In Korean, adjectives (describing words) do the same job as verbs by indicating the tense. This is something that many Korean speakers transfer into their English sentences.
They also use nouns as adjectives. For example: My daughter is illness.

Also, definite and indefinite articles (the, a, an) don’t exist in Korean and many students never manage to master this part of English grammar. It is common for them to say things like, “I played guitar song in school festival.” At a beginner level, this sentence would probably sound like this: “Guitar song school festival played.”

Subject-verb Agreement

Korean does not make use of concord (subject-verb agreement) so most Koreans struggle with this in English. It is common for them to mix tenses and lack concord like this sentence: My sister like[s] [to] play [the] piano.

Preposition vs. Postposition

Prepositions are also difficult for Korean students because Korean makes use of postpositions instead. Postpositions are suffixes or short words that immediately follow a noun or pronoun in Korean grammar. They fulfill a number of functions and are more commonly referred to as subject and object participle markers. For example:

  1. 30분동안 잤어요. – 30 minutes for slept. (I slept for 30 minutes.)
  2. 이것은 연필이다. – This pencil is. (This is a pencil.)


Korean does not have articles‏‎ as they are found in English and there is no distinction between definite and indefinite article‏‎s. Thus learners will often confuse the usage of a, an and the. This can lead to students saying things like:

* I bought new car this week.

* an asterisk denotes an ungrammatical sentence


There is often confusion between countable and non-countable nouns‏‎.


In verb forms‏‎, Korean speakers often confuse the present with the future due to mt influence‏‎. There is also confusion with the past simple‏‎ and present perfect simple‏‎. All this means that the use of verbs needs to be carefully explained and covered.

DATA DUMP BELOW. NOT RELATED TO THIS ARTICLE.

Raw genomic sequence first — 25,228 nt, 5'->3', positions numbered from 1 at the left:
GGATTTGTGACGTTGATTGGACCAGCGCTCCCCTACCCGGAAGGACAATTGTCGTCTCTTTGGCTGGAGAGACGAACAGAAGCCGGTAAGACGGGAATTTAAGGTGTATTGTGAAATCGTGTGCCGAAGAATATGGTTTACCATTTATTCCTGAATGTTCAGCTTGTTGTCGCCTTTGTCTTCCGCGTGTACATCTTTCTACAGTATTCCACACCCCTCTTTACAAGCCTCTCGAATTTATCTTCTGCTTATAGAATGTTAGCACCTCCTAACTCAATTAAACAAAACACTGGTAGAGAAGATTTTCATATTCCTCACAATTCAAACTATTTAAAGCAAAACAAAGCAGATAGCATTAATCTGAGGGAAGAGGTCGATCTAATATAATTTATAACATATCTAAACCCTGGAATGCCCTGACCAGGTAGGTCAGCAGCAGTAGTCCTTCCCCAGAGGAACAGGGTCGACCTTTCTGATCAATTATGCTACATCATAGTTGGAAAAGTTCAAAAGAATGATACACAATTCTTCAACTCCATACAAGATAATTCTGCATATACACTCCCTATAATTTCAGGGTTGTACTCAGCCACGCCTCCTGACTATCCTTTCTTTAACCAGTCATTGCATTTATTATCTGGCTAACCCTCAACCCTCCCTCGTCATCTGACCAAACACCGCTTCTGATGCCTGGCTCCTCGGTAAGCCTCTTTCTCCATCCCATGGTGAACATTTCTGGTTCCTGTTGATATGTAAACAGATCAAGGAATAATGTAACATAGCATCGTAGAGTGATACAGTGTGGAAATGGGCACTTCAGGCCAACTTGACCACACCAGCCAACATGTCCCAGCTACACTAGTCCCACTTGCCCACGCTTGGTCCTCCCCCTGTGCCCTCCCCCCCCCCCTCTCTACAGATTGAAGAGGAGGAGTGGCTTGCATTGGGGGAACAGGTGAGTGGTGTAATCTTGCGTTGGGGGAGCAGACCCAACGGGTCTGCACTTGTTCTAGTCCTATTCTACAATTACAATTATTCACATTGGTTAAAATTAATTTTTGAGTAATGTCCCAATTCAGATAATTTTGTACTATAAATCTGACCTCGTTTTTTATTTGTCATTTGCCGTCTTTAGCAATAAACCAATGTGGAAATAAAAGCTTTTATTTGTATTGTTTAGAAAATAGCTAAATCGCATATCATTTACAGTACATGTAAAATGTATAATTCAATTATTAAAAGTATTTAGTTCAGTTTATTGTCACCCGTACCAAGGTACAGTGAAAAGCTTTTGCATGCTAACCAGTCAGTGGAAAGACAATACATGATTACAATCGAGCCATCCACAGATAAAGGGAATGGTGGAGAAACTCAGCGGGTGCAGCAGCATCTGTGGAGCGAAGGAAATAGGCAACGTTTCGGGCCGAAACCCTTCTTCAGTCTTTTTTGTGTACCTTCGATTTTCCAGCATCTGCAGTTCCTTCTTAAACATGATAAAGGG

There are also often issues with subject-verb agreement‏‎.

Also Korean tends to prefer transitive to intransitive verbs‏‎. Thus you will often hear utterances where an English intransitive verb is made transitive:

* I told to him


Korean students are excellent linguistic chameleons! They are very good at mimicking accents and words immediately after hearing them, but this does not mean that they have achieved or mastered the aspect of language being taught. It is common to have students who appear to have mastered skills in one lesson and seem never to have heard of them in the next lesson. It usually takes a lot more repetition than initially anticipated for students to demonstrate genuine progress and knowledge so teachers should not be scared to spend more than one week on new language concepts.

Here’s a table to compare and summarize the main differences between English and Korean:

English (Western)


Capitalization is important to clarify meaning and structure.

No capitalization. It must be taught.

Certain phonetic sounds do not exist in Korean.

Substitutes non-existent sounds, which can create confusion.

Diphthongs (glides) need to be clearly pronounced to avoid ambiguity.

English diphthongs are difficult for students to identify and pronounce clearly.

Makes use of consonant clusters.

Does not use more than two (2) consonants in a syllable.

Relies on stress and intonation of words and how they relate to one another.

Stress and intonation do not change the meaning of words.

Strict Subject-Verb-Object order

Subject-Object-Verb word order but sentences can contain only a verb.

Clear parts of speech with clear functions

Several parts of speech are interchangeable in function.

Definite and indefinite articles help to provide clarity in sentences.

Articles do not exist

Auxiliary verbs help to convey meaning while other verbs indicate tense and must agree with the subject.

Auxiliary verbs do not exist and verb tenses do not need to agree with the subject. Information is added to the end of verbs to indicate mood, tense and status.

Uses prepositions after a variety of parts of speech.

Uses postpositions immediately after a noun or pronoun.

Has plural forms of words

Uses numbers to indicate plurality

Gender has little influence on language use

Gender greatly influences language use and tone.

Extensive use of idiomatic language

Minimal use of idiomatic language.

Useful Links

Teaching English in South Korea – about teaching in one of the most popular destinations for TEFL teachers.

Teaching English in North Korea – and about teaching in the somewhat less popular destination further north!